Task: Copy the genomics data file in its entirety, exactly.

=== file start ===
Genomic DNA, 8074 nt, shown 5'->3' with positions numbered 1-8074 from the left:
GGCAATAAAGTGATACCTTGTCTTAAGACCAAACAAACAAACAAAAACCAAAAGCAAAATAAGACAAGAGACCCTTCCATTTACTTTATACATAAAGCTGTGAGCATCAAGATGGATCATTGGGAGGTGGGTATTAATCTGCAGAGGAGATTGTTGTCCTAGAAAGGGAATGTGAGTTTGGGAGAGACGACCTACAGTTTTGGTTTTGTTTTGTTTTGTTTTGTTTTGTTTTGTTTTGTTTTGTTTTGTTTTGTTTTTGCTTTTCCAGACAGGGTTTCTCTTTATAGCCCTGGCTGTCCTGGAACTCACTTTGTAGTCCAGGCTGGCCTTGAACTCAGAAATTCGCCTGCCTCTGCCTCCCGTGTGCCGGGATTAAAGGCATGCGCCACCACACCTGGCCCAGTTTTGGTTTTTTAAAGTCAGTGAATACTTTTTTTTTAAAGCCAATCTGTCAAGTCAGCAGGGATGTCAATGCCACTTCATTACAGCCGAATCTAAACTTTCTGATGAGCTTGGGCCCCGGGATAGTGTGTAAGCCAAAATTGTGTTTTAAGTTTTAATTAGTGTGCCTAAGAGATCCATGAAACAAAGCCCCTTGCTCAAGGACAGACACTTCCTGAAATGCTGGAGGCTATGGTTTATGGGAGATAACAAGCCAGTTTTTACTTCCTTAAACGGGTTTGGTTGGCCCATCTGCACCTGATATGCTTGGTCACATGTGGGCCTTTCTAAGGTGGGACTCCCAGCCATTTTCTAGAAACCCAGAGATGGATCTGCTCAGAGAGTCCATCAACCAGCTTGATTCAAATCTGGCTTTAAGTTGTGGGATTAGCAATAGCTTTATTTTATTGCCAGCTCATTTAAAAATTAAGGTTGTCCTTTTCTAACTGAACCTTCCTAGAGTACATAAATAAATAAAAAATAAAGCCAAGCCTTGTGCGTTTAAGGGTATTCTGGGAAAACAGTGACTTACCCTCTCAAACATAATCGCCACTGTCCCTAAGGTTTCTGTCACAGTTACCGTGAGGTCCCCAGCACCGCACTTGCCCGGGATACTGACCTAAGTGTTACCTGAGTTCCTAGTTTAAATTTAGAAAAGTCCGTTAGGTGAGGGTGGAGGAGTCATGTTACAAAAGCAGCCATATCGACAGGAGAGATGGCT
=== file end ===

Genomic DNA, 8074 nt, shown 5'->3' with positions numbered 1-8074 from the left:
GGCAATAAAGTGATACCTTGTCTTAAGACCAAACAAACAAACAAAAACCAAAAGCAAAATAAGACAAGAGACCCTTCCATTTACTTTATACATAAAGCTGTGAGCATCAAGATGGATCATTGGGAGGTGGGTATTAATCTGCAGAGGAGATTGTTGTCCTAGAAAGGGAATGTGAGTTTGGGAGAGACGACCTACAGTTTTGGTTTTGTTTTGTTTTGTTTTGTTTTGTTTTGTTTTGTTTTGTTTTGTTTTGTTTTTGCTTTTCCAGACAGGGTTTCTCTTTATAGCCCTGGCTGTCCTGGAACTCACTTTGTAGTCCAGGCTGGCCTTGAACTCAGAAATTCGCCTGCCTCTGCCTCCCGTGTGCCGGGATTAAAGGCATGCGCCACCACACCTGGCCCAGTTTTGGTTTTTTAAAGTCAGTGAATACTTTTTTTTTAAAGCCAATCTGTCAAGTCAGCAGGGATGTCAATGCCACTTCATTACAGCCGAATCTAAACTTTCTGATGAGCTTGGGCCCCGGGATAGTGTGTAAGCCAAAATTGTGTTTTAAGTTTTAATTAGTGTGCCTAAGAGATCCATGAAACAAAGCCCCTTGCTCAAGGACAGACACTTCCTGAAATGCTGGAGGCTATGGTTTATGGGAGATAACAAGCCAGTTTTTACTTCCTTAAACGGGTTTGGTTGGCCCATCTGCACCTGATATGCTTGGTCACATGTGGGCCTTTCTAAGGTGGGACTCCCAGCCATTTTCTAGAAACCCAGAGATGGATCTGCTCAGAGAGTCCATCAACCAGCTTGATTCAAATCTGGCTTTAAGTTGTGGGATTAGCAATAGCTTTATTTTATTGCCAGCTCATTTAAAAATTAAGGTTGTCCTTTTCTAACTGAACCTTCCTAGAGTACATAAATAAATAAAAAATAAAGCCAAGCCTTGTGCGTTTAAGGGTATTCTGGGAAAACAGTGACTTACCCTCTCAAACATAATCGCCACTGTCCCTAAGGTTTCTGTCACAGTTACCGTGAGGTCCCCAGCACCGCACTTGCCCGGGATACTGACCTAAGTGTTACCTGAGTTCCTAGTTTAAATTTAGAAAAGTCCGTTAGGTGAGGGTGGAGGAGTCATGTTACAAAAGCAGCCATATCGACAGGAGAGATGGCT